Inadequate protection of water sources, and poor household hygienic and handling practices have exacerbated fecal water contamination in Kenya. This study evaluated the rate and correlates of thermotolerant coliform (TTC) household water contamination in Kericho District, Western Kenya. Culture and multiplex polymerase chain reaction (PCR) techniques were used to characterize TTCs. The disk diffusion method was used for antibiotic susceptibility profiling of pathogenic Escherichia coli. Out of the 103 households surveyed, 48 (46.6%) had TTC contaminated drinking water (TTC levels of >10 cfu/100 mL). Five of these households were contaminated with pathogenic E. coli, including 40% enteroaggregative E. coli, 40% enterotoxigenic E. coli, and 20% enteropathogenic E. coli. All these pathogenic E. coli strains were multidrug resistant to sulfamethoxazole/trimethoprim, ampicillin, tetracycline and ampicillin/sulbactam. Rural household locality, drinking water hand contact, water storage container cleaning practice, hand washing before water withdrawal, water source total coliforms <10 cfu/100 mL, temperature, and free chlorine levels were associated with TTC contamination of household drinking water. Significant proportions of household drinking water in Kericho District are contaminated with TTCs including with pathogenic multidrug-resistant E. coli. Source and household hygiene and practices contribute significantly to drinking water contamination. PMID:27441861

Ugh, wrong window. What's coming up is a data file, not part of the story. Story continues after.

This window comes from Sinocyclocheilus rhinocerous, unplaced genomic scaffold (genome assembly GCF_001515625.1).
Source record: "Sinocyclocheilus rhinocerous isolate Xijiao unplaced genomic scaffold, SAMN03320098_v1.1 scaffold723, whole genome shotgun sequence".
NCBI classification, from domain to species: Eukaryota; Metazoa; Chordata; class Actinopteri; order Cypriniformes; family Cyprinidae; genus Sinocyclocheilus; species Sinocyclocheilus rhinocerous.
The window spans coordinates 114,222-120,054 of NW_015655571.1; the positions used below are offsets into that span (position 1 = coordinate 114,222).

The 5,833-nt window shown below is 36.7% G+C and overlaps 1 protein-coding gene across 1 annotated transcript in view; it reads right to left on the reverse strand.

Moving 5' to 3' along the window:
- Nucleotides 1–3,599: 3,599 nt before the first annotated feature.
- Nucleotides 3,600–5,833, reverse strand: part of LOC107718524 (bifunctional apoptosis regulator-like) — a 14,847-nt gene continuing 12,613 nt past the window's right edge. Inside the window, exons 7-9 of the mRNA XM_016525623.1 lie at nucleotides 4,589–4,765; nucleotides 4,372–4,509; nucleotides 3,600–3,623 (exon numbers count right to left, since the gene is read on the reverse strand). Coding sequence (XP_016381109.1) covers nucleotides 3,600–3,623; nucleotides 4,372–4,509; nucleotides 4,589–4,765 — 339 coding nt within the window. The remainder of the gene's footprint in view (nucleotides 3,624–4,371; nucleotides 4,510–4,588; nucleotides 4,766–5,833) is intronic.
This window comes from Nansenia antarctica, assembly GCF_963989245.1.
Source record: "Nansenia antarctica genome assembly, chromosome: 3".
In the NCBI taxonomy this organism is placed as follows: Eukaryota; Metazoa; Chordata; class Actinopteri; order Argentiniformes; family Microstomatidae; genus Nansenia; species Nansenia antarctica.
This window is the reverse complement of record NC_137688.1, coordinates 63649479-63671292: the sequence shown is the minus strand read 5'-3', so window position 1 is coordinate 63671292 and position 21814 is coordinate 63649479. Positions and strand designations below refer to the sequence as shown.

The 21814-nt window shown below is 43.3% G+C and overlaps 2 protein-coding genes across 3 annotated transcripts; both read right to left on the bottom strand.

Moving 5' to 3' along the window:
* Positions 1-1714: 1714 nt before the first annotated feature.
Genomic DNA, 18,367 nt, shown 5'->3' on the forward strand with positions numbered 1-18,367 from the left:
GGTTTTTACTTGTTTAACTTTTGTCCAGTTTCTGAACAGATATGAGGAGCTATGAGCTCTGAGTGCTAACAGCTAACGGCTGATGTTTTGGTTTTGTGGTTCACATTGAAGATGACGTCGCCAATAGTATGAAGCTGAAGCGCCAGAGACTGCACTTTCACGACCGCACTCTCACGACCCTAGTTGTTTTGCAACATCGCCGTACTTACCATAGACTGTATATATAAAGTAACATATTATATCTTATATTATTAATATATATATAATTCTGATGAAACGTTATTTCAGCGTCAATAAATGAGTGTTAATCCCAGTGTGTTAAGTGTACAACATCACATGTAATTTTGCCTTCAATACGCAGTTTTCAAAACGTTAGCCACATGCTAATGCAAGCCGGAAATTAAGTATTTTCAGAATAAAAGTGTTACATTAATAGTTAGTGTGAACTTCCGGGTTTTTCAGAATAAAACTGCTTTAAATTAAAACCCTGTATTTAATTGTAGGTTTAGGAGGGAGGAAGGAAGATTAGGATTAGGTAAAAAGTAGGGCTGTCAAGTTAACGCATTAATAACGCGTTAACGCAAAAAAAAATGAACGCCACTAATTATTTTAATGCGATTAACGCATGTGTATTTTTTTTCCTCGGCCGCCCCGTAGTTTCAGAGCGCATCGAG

10. Peculiarities of strength and deformability properties of clay soils in districts of Western Siberia

    NASA Astrophysics Data System (ADS)

    Efimenko, Sergey; Efimenko, Vladimir; Sukhorukov, Alexey

    2016-01-01

    The article demonstrates the methodology of the substantiation of the calculated values of moisture, strength, and deformability characteristics of clay subgrade soils for the design of pavements by strength conditions in II, III, and IV road-climatic zones in West Siberia. The main purpose of the work is to ensure the quality of the design of roads in newly developed regions of Russia. To achieve this goal the following problems have been solved: the dislocation of boundary lines of road-climatic zones has been specified, zoning of the investigated territory for the design of roads has been detailed; regularities of changes in strength and deformability characteristics of clay subgrade soils of their moisture have been established; the territorial normalization of the calculated values of moisture, strength, and deformability of clay subgrade soils in relation to the allocated road districts has been carried out. Specification of boundary lines of road-climatic zones has been implemented on the basis of the taxonomic system "zone-subzone-road district". The calculated values of moisture, strength, and deformability characteristics of clay soils, established and differentiated according to road-climatic zones, will ensure the required level of the reliability of transport infrastructure facilities during the life cycle of roads.

  11. Resting behaviour of Anopheles gambiae s.l. and its implication on malaria transmission in Uyui District, western Tanzania.

    PubMed

    Sindato, Calvin; Kabula, Bilali; Mbilu, Togolai J N K; Manga, Chacha; Tungu, Patrick; Kazimoto, John P; Kibonai, Stafford N; Kisinza, William N; Magesa, Stephen M

    2011-10-01